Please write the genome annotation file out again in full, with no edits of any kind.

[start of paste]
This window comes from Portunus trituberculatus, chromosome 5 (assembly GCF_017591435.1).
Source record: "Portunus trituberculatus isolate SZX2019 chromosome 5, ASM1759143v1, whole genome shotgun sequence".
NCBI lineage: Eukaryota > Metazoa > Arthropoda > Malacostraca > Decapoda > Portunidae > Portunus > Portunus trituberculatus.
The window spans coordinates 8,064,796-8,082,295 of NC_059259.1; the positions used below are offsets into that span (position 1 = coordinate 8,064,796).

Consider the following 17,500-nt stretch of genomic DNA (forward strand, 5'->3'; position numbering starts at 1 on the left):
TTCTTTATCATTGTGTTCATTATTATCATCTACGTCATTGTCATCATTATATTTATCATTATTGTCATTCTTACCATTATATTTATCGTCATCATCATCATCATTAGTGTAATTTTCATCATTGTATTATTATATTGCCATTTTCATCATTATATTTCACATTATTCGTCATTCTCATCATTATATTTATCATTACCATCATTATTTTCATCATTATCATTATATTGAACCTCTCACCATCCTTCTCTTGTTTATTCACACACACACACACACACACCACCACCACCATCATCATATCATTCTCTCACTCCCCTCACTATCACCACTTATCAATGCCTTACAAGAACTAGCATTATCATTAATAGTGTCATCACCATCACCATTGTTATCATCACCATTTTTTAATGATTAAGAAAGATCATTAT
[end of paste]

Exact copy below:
This window comes from Portunus trituberculatus, chromosome 5 (assembly GCF_017591435.1).
Source record: "Portunus trituberculatus isolate SZX2019 chromosome 5, ASM1759143v1, whole genome shotgun sequence".
NCBI lineage: Eukaryota > Metazoa > Arthropoda > Malacostraca > Decapoda > Portunidae > Portunus > Portunus trituberculatus.
The window spans coordinates 8,064,796-8,082,295 of NC_059259.1; the positions used below are offsets into that span (position 1 = coordinate 8,064,796).

Consider the following 17,500-nt stretch of genomic DNA (forward strand, 5'->3'; position numbering starts at 1 on the left):
TTCTTTATCATTGTGTTCATTATTATCATCTACGTCATTGTCATCATTATATTTATCATTATTGTCATTCTTACCATTATATTTATCGTCATCATCATCATCATTAGTGTAATTTTCATCATTGTATTATTATATTGCCATTTTCATCATTATATTTCACATTATTCGTCATTCTCATCATTATATTTATCATTACCATCATTATTTTCATCATTATCATTATATTGAACCTCTCACCATCCTTCTCTTGTTTATTCACACACACACACACACACACCACCACCACCATCATCATATCATTCTCTCACTCCCCTCACTATCACCACTTATCAATGCCTTACAAGAACTAGCATTATCATTAATAGTGTCATCACCATCACCATTGTTATCATCACCATTTTTTAATGATTAAGAAAGATCATTAT